T HE BAILOUT by federal bank regulators of financially precarious Empire of America represents a constructive, though painful step. Gorged on debt and starved for capital, Empire was otherwise headed for collapse.
Experts think it has no chance in its present form of meeting the new, stringent capital requirements that all thrift institutions must meet in 1995.
This is Buffalo's most notorious chunk of the national savings-and-loan crisis, and it is not a pretty sight. So far, Empire is the third largest of the 333 thrifts around the country taken over by Washington's new Resolution Trust Corp., which Congress established last year to manage the colossal bailout.
It is at times like these that depositors can appreciate the federal bank insurance program, enacted in the 1930s, that insures everyone's savings up to $100,000. To that point, no Empire depositor will be out a dime.
Of course that may cost the federal treasury a pretty penny. Nothing is free, and Empire's ultimate bailout costs could range up to $1 billion, with a substantial portion of the bill sent to the American taxpayer.
The 16,000 investors who bought Empire stock for $5.63 a few years ago are not so lucky. Their investment has drained away until it is worth less than 20 cents a share.
If matters turned around and Empire returned to profitability in the distant future, we would hope the investors could get something more.
Right now, though, theirs is a blighted faith. Kent Dixon, Empire's president and chief executive officer, probably overtaxed the gift of understatement when he said he didn't think the long-run outlook "is terribly optimistic for shareholders."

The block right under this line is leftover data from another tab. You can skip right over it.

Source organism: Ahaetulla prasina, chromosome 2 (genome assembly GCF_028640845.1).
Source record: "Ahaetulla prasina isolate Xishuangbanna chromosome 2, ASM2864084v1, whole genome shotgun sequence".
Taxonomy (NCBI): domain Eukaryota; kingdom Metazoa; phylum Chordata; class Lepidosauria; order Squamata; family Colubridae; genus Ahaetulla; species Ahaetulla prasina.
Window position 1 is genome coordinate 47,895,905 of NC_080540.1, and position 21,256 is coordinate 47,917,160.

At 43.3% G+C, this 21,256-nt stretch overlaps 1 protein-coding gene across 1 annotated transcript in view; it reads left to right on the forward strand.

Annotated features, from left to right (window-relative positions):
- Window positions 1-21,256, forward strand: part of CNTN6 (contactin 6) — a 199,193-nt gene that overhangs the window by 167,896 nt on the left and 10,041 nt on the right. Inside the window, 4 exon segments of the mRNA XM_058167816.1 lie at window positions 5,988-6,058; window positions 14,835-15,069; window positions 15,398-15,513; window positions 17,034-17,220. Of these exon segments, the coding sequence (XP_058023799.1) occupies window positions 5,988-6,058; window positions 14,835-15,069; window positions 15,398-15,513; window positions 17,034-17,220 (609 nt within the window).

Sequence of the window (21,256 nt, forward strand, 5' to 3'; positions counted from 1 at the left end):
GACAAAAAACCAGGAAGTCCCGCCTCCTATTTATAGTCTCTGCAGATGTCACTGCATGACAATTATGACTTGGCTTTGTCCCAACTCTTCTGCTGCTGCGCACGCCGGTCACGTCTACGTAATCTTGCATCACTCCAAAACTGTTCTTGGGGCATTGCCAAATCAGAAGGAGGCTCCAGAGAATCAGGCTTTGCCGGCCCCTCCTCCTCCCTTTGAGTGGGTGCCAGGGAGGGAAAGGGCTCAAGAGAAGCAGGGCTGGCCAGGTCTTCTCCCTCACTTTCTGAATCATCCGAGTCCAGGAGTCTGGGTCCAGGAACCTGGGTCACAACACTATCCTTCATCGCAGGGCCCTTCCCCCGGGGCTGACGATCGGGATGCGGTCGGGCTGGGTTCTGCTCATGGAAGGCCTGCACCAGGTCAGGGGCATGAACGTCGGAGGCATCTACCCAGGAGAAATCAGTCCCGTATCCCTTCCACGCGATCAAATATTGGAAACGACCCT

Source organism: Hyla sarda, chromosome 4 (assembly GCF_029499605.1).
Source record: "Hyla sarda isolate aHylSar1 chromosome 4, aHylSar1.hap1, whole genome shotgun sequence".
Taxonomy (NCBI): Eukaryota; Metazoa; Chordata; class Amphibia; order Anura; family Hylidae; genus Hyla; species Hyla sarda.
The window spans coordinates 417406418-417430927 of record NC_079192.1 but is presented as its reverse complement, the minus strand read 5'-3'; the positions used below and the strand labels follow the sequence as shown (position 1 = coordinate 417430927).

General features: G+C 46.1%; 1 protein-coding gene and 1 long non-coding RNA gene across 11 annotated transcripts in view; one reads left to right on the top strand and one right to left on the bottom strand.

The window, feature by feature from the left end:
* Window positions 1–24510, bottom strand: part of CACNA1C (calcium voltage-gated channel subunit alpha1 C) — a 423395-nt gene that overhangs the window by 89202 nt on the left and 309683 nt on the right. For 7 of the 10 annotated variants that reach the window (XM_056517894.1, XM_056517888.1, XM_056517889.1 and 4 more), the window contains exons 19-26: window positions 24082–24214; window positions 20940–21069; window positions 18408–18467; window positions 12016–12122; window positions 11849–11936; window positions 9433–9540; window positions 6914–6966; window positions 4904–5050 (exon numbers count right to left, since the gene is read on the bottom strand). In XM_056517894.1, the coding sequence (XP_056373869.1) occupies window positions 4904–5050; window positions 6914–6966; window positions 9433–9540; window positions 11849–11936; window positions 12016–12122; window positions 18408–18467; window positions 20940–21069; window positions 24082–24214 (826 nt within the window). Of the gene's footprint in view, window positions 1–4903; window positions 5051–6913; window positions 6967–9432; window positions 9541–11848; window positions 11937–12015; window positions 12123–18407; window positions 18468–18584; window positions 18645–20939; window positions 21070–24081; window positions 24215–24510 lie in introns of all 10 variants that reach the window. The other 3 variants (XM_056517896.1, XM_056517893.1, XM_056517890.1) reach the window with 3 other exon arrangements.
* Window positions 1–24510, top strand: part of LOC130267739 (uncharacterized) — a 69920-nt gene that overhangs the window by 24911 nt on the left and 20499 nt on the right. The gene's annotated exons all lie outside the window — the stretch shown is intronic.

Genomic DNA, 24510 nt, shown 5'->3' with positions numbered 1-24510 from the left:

As for Empire itself, it must bank its future on hopes that smaller is better. It could be merged or dismembered. Even its brightest future contains substantial downsizing for its 125 branches in five states with $8.8 billion in assets.
One approach would be to sell off Empire's holdings outside New York State (in Texas, Florida, Michigan and California) to pick up as much cash as possible.
Whether that happens or not, Dixon and the Resolution Trust officials really running the show will be working to minimize the bank's losses, conserve its assets and preserve its customer services.
What emerges could be a trimmed-down institution with many fewer branch offices and those mostly concentrated in Western New York. Empire could end up looking very much like the old Erie County Savings Bank it grew from in the buyout binge from 1981 to 1986.
It will be good for Western New York if the re-emerging institution, however merged or slenderized, continues to be headquartered here. Buffalo has too few headquarters of large corporations and suffers from that scarcity.
Finance has been one of the area's strengths, and the troubles of the savings banks have been a blow.
Perhaps by going back to banking basics -- where long ago it all began -- Empire can achieve a new success. We hope so.
Whether doing business as Erie County Savings, the Big E or Empire, this institution has become a part of the financial fabric of Western New York that is too familiar to lose.